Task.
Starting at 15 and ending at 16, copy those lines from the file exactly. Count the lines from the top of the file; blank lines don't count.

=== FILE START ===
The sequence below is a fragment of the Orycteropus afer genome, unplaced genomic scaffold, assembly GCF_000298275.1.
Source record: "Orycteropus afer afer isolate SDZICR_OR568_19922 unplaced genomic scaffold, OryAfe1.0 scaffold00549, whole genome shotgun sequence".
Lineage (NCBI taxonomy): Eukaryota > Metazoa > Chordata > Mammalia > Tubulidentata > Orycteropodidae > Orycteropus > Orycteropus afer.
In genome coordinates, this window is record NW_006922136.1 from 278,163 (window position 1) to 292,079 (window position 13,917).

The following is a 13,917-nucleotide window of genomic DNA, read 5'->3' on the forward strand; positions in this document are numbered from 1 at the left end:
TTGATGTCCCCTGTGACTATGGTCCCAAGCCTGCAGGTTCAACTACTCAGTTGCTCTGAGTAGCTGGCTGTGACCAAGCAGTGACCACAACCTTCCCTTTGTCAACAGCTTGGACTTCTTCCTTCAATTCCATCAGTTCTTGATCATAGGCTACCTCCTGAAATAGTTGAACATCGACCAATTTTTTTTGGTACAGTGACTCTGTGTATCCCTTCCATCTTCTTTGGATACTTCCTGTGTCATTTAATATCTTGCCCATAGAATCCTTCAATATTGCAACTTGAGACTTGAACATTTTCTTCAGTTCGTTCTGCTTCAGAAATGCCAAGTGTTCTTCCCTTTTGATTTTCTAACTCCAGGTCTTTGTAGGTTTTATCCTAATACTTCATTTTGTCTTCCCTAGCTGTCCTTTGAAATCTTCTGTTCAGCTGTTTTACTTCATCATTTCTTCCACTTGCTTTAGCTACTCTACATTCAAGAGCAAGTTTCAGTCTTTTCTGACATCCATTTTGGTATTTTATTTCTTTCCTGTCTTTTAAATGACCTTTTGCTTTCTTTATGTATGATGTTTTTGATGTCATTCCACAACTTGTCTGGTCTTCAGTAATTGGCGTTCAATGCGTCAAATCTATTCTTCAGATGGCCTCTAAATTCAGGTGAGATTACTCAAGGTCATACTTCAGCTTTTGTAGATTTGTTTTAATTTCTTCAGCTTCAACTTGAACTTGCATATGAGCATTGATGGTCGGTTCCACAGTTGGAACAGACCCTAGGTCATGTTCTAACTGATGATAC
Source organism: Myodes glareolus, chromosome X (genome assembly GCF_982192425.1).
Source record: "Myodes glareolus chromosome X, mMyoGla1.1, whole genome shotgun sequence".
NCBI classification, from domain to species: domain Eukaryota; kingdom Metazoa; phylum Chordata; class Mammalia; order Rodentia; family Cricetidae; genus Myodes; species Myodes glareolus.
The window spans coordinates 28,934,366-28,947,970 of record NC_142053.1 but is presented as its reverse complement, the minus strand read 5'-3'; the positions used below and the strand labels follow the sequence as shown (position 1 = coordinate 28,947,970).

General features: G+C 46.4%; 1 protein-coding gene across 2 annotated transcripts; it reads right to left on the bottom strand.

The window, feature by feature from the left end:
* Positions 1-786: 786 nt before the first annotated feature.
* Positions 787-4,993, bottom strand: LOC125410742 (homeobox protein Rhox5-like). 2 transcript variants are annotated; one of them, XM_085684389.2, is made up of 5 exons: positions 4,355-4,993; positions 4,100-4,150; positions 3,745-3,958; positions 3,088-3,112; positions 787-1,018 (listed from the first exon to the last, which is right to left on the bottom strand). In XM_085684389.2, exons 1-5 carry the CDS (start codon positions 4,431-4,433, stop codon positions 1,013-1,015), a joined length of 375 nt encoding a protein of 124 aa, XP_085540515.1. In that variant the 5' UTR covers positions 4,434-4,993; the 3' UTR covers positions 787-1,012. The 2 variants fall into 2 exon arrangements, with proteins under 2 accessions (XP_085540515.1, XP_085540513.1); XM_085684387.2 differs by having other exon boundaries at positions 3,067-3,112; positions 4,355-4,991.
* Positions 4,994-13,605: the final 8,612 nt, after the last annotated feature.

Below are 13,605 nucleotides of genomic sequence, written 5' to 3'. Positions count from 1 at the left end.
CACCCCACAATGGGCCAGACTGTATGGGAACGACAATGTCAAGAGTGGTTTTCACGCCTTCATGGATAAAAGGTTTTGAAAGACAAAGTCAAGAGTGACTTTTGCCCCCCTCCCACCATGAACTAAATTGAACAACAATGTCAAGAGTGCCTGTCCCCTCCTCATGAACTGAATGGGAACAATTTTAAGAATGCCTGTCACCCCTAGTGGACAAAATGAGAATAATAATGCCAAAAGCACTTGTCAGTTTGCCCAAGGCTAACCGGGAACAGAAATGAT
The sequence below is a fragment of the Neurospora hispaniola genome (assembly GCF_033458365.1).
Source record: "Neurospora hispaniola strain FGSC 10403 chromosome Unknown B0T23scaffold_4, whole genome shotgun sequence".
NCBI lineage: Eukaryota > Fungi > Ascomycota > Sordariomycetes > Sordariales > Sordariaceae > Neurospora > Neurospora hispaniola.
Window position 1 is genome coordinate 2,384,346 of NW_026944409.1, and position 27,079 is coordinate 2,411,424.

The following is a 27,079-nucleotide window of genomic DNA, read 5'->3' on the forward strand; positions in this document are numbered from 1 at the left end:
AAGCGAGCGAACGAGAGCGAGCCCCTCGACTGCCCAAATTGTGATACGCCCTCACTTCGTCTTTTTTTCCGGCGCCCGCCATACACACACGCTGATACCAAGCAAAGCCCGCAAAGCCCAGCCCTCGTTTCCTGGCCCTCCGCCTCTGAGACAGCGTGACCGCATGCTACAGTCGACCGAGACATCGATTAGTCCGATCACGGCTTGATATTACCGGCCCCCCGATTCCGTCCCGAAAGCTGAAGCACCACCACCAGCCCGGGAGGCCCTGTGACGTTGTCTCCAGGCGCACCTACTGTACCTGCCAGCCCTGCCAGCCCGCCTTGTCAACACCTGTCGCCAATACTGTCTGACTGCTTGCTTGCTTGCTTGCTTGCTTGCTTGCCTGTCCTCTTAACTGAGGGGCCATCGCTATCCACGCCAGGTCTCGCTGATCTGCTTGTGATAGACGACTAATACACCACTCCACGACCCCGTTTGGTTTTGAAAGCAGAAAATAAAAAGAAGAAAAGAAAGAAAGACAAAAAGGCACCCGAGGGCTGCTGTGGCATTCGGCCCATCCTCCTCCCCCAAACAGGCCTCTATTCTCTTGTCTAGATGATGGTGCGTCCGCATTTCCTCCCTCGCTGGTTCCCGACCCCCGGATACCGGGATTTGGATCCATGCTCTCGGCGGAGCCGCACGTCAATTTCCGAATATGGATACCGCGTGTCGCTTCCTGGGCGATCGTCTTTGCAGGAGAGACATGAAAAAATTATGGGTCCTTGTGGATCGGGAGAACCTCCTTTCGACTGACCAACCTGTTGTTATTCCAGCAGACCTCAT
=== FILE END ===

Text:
* Positions 4,994-13,605: the final 8,612 nt, after the last annotated feature.

Below are 13,605 nucleotides of genomic sequence, written 5' to 3'. Positions count from 1 at the left end.